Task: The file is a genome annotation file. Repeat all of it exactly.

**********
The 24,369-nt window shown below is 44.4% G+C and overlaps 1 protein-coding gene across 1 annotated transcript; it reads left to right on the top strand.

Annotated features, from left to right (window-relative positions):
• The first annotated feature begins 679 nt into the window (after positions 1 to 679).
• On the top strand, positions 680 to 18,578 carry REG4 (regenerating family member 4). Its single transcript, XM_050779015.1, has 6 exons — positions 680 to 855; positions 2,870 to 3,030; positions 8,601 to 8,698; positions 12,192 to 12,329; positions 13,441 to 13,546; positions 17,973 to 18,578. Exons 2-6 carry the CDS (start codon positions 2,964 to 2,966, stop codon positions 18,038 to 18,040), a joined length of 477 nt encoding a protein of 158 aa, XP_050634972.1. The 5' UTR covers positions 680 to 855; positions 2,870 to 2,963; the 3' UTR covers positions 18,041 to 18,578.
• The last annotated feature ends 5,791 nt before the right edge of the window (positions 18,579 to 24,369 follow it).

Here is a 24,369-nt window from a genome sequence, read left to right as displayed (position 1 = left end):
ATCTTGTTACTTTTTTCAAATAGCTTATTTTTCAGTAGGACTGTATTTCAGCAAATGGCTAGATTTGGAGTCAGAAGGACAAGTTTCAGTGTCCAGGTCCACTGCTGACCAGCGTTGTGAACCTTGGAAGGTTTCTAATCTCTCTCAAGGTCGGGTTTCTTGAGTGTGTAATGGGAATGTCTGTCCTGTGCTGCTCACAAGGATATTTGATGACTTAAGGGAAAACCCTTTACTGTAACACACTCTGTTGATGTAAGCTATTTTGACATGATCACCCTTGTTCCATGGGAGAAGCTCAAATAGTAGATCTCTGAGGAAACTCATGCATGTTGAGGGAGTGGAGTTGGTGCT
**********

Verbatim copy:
The 24,369-nt window shown below is 44.4% G+C and overlaps 1 protein-coding gene across 1 annotated transcript; it reads left to right on the top strand.

Annotated features, from left to right (window-relative positions):
• The first annotated feature begins 679 nt into the window (after positions 1 to 679).
• On the top strand, positions 680 to 18,578 carry REG4 (regenerating family member 4). Its single transcript, XM_050779015.1, has 6 exons — positions 680 to 855; positions 2,870 to 3,030; positions 8,601 to 8,698; positions 12,192 to 12,329; positions 13,441 to 13,546; positions 17,973 to 18,578. Exons 2-6 carry the CDS (start codon positions 2,964 to 2,966, stop codon positions 18,038 to 18,040), a joined length of 477 nt encoding a protein of 158 aa, XP_050634972.1. The 5' UTR covers positions 680 to 855; positions 2,870 to 2,963; the 3' UTR covers positions 18,041 to 18,578.
• The last annotated feature ends 5,791 nt before the right edge of the window (positions 18,579 to 24,369 follow it).

Here is a 24,369-nt window from a genome sequence, read left to right as displayed (position 1 = left end):
ATCTTGTTACTTTTTTCAAATAGCTTATTTTTCAGTAGGACTGTATTTCAGCAAATGGCTAGATTTGGAGTCAGAAGGACAAGTTTCAGTGTCCAGGTCCACTGCTGACCAGCGTTGTGAACCTTGGAAGGTTTCTAATCTCTCTCAAGGTCGGGTTTCTTGAGTGTGTAATGGGAATGTCTGTCCTGTGCTGCTCACAAGGATATTTGATGACTTAAGGGAAAACCCTTTACTGTAACACACTCTGTTGATGTAAGCTATTTTGACATGATCACCCTTGTTCCATGGGAGAAGCTCAAATAGTAGATCTCTGAGGAAACTCATGCATGTTGAGGGAGTGGAGTTGGTGCT